Each perspective will form a section in the report. In the value investor section, the core challenge for the team is to develop a well-founded valuation of the company. In the commercial banking section, the team must determine the maximum amount of a commercial bank might be willing to lend the company based on the valuation and prudent banking criteria. In the mergers and acquisition section, each team must assess whether shareholder value might be enhanced by engaging in M&A activity. This could be merging with or acquiring another firm or selling, carving-out or spinning-off part of the existing firm. This is the most freewheeling section in the report because it asks each group to place their assigned company within the general business environment of Australia.

Learning Outcomes:

On successful completion of this subject, students should be able to:

  • Evaluate finance problems from a holistic view;
  • Analyse the desirability of a project from the point of view of investors in the firm considering the project;
  • Determine how the optimality of investing in the project is affected by the method of financing the investment, the method of distributing its future payoffs, hedging decisions with respect to those payoffs, and the executive compensation scheme used to incentivize the project’s managers;
  • Describe how a financial intermediary might optimally market the project to investors and firm managers; and
  • Explain the implications for stock exchanges and capital markets of decisions to fund projects either privately or publically and either with domestic or overseas-sourced capital.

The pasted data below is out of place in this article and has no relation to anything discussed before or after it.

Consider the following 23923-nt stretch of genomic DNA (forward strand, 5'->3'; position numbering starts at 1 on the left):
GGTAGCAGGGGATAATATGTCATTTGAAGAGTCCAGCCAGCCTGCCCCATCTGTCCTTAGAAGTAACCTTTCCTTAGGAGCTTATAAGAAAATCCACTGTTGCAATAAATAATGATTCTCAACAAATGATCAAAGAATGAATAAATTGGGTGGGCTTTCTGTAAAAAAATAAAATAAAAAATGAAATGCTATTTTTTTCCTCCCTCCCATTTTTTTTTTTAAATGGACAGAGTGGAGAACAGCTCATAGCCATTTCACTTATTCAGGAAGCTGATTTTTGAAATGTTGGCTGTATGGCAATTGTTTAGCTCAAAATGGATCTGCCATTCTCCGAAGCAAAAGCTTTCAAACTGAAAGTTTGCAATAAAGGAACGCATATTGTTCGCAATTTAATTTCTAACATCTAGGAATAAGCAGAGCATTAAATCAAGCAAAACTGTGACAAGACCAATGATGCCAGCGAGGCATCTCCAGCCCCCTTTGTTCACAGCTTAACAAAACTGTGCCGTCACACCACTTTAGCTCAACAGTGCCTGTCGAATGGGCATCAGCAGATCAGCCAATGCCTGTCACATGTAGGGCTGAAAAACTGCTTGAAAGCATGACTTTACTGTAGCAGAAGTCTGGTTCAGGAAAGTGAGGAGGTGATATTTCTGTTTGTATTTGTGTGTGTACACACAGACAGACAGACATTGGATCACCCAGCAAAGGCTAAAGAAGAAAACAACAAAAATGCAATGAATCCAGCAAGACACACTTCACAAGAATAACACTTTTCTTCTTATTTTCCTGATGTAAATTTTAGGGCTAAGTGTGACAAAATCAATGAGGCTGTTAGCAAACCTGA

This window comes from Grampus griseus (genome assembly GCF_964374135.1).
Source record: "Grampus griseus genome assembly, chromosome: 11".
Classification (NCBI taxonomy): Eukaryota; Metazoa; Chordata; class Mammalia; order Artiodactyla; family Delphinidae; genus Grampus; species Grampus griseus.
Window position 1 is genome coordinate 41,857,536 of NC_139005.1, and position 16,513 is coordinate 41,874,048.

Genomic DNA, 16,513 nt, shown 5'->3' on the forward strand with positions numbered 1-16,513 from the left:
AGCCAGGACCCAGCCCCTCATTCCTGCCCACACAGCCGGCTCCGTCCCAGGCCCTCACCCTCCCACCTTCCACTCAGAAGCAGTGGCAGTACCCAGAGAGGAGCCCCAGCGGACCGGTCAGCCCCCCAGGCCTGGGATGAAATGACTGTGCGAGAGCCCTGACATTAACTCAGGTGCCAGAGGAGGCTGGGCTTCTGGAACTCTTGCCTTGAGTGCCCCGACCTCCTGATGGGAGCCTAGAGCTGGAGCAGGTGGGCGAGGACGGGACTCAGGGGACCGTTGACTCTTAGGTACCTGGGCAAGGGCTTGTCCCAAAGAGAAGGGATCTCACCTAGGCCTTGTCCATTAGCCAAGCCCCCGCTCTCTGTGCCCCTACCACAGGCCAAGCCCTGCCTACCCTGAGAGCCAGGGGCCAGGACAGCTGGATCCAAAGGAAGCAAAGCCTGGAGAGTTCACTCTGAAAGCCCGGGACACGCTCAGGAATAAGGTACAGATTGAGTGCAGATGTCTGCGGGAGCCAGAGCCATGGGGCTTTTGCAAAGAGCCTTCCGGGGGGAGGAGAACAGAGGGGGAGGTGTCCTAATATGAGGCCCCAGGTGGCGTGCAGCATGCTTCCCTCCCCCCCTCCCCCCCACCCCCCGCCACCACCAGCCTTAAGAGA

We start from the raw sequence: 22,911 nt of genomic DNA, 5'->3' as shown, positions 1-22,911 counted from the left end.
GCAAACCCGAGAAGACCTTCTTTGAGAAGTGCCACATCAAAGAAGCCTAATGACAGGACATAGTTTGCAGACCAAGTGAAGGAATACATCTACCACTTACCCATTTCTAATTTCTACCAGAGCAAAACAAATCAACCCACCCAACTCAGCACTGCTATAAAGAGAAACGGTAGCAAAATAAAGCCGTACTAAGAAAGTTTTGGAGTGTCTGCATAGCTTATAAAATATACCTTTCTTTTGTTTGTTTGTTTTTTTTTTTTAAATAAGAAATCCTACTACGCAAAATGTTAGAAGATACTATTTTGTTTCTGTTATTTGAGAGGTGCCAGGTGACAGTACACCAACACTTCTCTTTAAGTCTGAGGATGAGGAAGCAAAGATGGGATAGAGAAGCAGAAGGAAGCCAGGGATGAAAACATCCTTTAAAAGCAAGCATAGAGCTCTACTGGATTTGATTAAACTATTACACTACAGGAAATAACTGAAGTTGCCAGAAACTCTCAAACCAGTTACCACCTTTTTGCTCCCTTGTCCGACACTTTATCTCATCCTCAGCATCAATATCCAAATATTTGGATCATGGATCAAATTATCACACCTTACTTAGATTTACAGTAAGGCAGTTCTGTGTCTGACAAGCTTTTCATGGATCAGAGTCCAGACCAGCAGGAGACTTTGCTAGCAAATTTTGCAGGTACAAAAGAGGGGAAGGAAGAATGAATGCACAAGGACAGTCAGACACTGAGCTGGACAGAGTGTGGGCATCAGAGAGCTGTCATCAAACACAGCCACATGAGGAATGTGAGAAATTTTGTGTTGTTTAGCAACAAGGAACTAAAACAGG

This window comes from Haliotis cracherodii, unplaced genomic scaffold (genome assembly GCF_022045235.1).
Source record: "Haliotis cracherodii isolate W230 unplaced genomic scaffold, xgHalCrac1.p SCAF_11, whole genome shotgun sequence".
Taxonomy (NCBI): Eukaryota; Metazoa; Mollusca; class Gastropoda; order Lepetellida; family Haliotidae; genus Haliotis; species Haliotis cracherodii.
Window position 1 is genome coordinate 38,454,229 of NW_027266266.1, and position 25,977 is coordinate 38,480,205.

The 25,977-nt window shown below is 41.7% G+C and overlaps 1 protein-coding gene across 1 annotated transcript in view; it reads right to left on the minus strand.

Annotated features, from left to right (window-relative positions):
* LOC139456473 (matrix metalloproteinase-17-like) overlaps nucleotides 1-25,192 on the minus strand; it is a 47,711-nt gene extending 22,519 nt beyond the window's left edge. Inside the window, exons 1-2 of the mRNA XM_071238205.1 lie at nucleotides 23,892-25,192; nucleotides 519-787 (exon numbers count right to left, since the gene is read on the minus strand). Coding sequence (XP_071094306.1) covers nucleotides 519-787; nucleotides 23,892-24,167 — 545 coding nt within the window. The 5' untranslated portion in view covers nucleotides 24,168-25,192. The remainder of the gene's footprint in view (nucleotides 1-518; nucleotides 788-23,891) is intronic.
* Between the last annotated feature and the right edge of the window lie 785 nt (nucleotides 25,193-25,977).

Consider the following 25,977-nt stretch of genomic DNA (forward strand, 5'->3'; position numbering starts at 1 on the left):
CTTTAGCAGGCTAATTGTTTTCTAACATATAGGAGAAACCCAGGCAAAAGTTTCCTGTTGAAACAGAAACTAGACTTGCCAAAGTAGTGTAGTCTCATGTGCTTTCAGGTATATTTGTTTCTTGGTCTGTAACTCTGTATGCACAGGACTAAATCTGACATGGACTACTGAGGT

• Two short in class tests not exceeding 30 minutes (2×15%=30%) and a group presentation not exceeding 20 minutes with each student contributing approximately 3-4 minutes of material (5%) [35%]

  • A group presentation not exceeding 20 minutes in duration scheduled during the final meeting (25%) and group written report not exceeding 5,000 words due at the end of semester. (40%) [The total grade for the combined assessment is 65%] Marks are assigned to individuals on the basis of their contribution. Each group member will submit a 250 word review of teamwork and cooperation in their group (hurdle requirement)
Prescribed Texts: None
Breadth Options:

This subject is not available as a breadth subject.

Fees Information: Subject EFTSL, Level, Discipline & Census Date
Generic Skills:

On successful completion of this subject, students should have improved the following generic skills:

  • The ability to recognize the implications for different parties (owners, managers and finance intermediaries) of any one financial decision;
  • Critical and evaluative thinking in relation to conflicts between different classes of owners of a firm, between the owners and managers of the firm, and between the suppliers of financial capital and the suppliers of human capital to the firm;
  • Negotiation skills through an understanding of the potentially very different importance placed by investors, managers and financial intermediaries on the various parts of a single financial problem (such as the maturity, interest rate and security of a new bond issue);
  • Synthesis of data and other information through discussion of alternatives in financial decision making;
  • Decision-making skills through making a single recommendation of the best choice in applied settings when the various parties affected by that decision do not share a set of common preferences; and
  • Ethical thinking and work practice skills in financial decision making through the analysis of case studies and applied settings involving conflicts of interest between investors, managers and financial intermediaries.
Related Course(s): Master of Management (Accounting and Finance)
Master of Management (Finance)
Master of Management (Finance)